Conventional laboratory diagnostics are of limited availability in the developing world. Labs are constrained because of the cost of equipment for conventional tests and lack of well-trained staff. Often diagnoses are based on symptoms which can lead to overdiagnosis of common illnesses such as malaria. Misdiagnosed patients are at risk of side effects from the drugs they are given and from worsening condition due to the illness that they do have that was not diagnosed. Additionally, drug resistances can develop when people are given inappropriate antibiotics.
Many alternatives are being considered for methods of providing point-of-care clinical diagnostic testings. Various types of rapid diagnostic tests are in use currently. First, flow-through tests involved flushing a set of reagents, starting with the sample (blood, urine, etc) to be tested through a membrane held in a cassette-type frame. This type of test does not run on its own. It can be done one or a few at a time. It requires a liquid sample. Kits are available for flow-through diagnostic tests. Secondly, there are strip tests that work like pregnancy tests by giving the user a clear two lines for yes, one line for no and no lines for a null result response. Liquid and semisolid samples can both be used, and the tests, once set up can be set aside to finish. The tester does not need to provide any additional attention. Thirdly, in solid phase tests the sample is placed on a solid substrate, which is incubated. Then, it is washed be a series of reagents which contain identifiers (EIA, protein A, sensitized latex particles). Finally, agglutination tests, which give visual confirmation of the presence of a pathogen based on the creation of an agglutinate are also available. These tests are difficult in cases of weak presence of an antigen. They can be hard to interpret in such cases. All of these types of tests search for protein matter. This means that assay search the sample for either antigens directly or for antibodies the host has produced against an antibody. This type of assay has some disadvantages. For example, one cannot distinguish between a current and past infection. (2) There is also a wide range of sensitivity (1)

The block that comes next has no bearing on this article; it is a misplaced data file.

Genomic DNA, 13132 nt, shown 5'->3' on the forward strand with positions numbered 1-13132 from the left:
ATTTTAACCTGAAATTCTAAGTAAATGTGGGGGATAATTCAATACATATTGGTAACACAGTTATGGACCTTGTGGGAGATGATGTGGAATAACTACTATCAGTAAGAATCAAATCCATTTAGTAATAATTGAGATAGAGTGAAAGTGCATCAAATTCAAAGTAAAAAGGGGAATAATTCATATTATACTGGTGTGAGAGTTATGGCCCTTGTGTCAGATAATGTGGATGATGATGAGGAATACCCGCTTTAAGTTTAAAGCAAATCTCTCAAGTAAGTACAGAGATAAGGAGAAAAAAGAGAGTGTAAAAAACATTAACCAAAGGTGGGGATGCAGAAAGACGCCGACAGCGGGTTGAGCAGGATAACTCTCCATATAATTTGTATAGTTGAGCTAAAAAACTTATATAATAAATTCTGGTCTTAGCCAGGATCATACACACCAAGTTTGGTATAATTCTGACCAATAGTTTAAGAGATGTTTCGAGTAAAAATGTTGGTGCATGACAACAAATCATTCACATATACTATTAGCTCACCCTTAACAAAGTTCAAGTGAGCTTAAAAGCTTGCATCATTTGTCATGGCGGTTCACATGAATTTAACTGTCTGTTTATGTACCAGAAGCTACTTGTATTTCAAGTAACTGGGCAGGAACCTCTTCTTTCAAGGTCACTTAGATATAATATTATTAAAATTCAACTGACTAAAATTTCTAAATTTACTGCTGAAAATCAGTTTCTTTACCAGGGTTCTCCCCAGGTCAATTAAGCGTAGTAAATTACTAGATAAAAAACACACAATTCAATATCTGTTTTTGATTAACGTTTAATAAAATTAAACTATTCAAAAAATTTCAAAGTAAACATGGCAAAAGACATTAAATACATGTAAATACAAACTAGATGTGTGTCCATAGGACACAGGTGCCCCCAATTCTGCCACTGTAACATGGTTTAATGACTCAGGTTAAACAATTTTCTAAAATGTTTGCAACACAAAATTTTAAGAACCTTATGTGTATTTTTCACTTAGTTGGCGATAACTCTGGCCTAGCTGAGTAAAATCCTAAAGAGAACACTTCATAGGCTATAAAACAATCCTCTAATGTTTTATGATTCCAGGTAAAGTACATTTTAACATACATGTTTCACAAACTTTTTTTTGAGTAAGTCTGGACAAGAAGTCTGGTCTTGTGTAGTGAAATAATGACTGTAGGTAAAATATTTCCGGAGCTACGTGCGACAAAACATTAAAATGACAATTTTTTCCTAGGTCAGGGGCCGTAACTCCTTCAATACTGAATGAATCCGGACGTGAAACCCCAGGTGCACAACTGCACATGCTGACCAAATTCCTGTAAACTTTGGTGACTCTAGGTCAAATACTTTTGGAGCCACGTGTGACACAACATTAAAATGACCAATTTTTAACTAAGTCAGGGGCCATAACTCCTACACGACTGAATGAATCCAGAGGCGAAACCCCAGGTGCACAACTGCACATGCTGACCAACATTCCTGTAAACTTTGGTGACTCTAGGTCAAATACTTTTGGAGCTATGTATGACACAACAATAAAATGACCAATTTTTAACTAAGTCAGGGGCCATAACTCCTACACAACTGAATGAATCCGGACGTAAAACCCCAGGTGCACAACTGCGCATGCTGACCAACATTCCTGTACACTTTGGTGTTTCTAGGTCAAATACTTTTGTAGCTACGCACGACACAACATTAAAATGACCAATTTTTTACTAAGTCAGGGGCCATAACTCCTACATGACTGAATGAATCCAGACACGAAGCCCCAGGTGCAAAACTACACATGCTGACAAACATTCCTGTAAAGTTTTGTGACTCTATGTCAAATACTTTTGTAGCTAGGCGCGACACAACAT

Other methods include microscopy which requires having a microscope and a skilled operator. Microscopy can be used for “parasitic and mycobacterial” infections (1). Bacteria are grown and cultured in labs for more rigorous tests. This can involve incubation of up to weeks for certain illnesses (3). Cultures however allow drug resistance testing (1). The downside to this type of testing is that there are strict storage requirements for the samples, there is a lot of infrastructure that needs to be in place for it to be viable (uninterrupted electricity, trained staff), and it is expensive. Nucleic acid amplification tests (NAAT) are highly specific and sensitize and are viable for multiple types of pathogen (bacteria and viruses). However, for conventional NAAT methods one needs specialized equipment and training. Avoiding contamination is a big concern with this type of test.
Our method takes only liquid samples. It only extracts DNA, after which some sort of test must still be performed on the product to give a diagnosis. We cannot store results for reference. Nucleic acid based tests allow for monitoring drug resistance of samples. While antigen/antibody tests can test for the presence of a disease, they cannot test for particular drug resistances whereas molecular tests can provide this information.
References[edit | edit source]
- FIND website said that ideal time for TB was 6 weeks.